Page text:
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PIC 16F1455 Bootloader

Out of the box the only way to program a PIC microcontroller is via one of the programming devices that microchip make, eg the pickit3.

In order to remove that cost from our members, we have produced a small bootloader program, which once installed on your device, allows you to reprogram the device using just a serial port (or usb serial dongle). The devices in your starter kit come with this already installed. It takes up just a couple of hundred words of memory (of the 8K words available).

If anyone wishes to build this and install it on their own devices, you can download the source for both the desktop component and the device firmware from our GIT Repository

You can download the desktop software (command line) below:

Firmware, use a traditional programming device to install this:

The firmware requires the default serial port pins be used, and defaults to enabling the MCLR/reset pin. To enter bootloader mode, the PC holds the PICs RX line low during reset. You may reuse this pin in your program as long as it is not being held low during a reset.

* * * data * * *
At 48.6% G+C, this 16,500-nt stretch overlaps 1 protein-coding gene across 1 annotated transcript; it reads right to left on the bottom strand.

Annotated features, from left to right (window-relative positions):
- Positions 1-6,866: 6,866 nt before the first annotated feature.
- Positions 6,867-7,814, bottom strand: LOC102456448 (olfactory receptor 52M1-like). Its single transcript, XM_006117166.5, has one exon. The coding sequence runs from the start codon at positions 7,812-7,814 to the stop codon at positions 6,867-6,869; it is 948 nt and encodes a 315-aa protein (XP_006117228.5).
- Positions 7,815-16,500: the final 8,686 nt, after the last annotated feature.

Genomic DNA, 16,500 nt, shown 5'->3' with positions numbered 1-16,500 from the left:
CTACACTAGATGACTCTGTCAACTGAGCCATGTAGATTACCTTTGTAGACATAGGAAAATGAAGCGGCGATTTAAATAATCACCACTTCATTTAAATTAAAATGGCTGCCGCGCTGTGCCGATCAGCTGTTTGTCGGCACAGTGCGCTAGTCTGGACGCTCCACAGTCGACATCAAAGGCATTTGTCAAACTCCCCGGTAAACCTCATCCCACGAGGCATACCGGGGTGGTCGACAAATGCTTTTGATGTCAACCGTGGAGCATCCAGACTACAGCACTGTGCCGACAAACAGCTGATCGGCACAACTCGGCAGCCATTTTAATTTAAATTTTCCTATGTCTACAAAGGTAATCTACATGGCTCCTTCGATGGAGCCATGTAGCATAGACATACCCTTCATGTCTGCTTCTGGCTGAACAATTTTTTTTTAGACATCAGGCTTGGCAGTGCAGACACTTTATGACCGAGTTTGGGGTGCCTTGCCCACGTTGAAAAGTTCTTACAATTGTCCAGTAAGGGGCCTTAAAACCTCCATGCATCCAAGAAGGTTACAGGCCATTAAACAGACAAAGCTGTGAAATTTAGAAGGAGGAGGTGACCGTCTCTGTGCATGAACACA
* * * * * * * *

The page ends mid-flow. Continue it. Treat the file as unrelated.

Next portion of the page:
Wiring the Circuit

To be able to program a 16F1455 you need to connect the USB serial board as follows:

  • Pin 1 Vdd - Connect to 5v power
  • Pin 14 Vss - Connect to Gnd
  • Pin 6 RC4/TX - Connect to Rx
  • Pin 5 RC5/RX - Connect to Tx
  • Pin 4 MCLR - Connect to Gnd via a Button (optional)

Using the bootloader

Once you have wired up your chip as above, and you have built your software project in MPLAB-X (you can usually find the hex file as myproject.X/dist/default/production/myproject.X.production.hex

  1. Connect chip to USB serial
  2. Plug USB serial in (ensuring you have any drivers you need installed)
  3. run: boot -v myproject.hex
  4. software will prompt you to reset the chip
  5. press reset button on your dev board
  6. software will print chip type and program it
  7. device will reset and immediately run your program


The boot program will default to /dev/ttyUSB0 (linux/macos) or COM4 (windows), if this is not correct then use the -p option to specify the correct port your system has assigned to the usb serial board.

If the comms port is correct but you still have issues, you can try the -i option which only reports the chip id then disconnects, and the -d optin which will print detailed debugging of what it is trying to do.

- Last change November 05, 2013, at 10:18 AM
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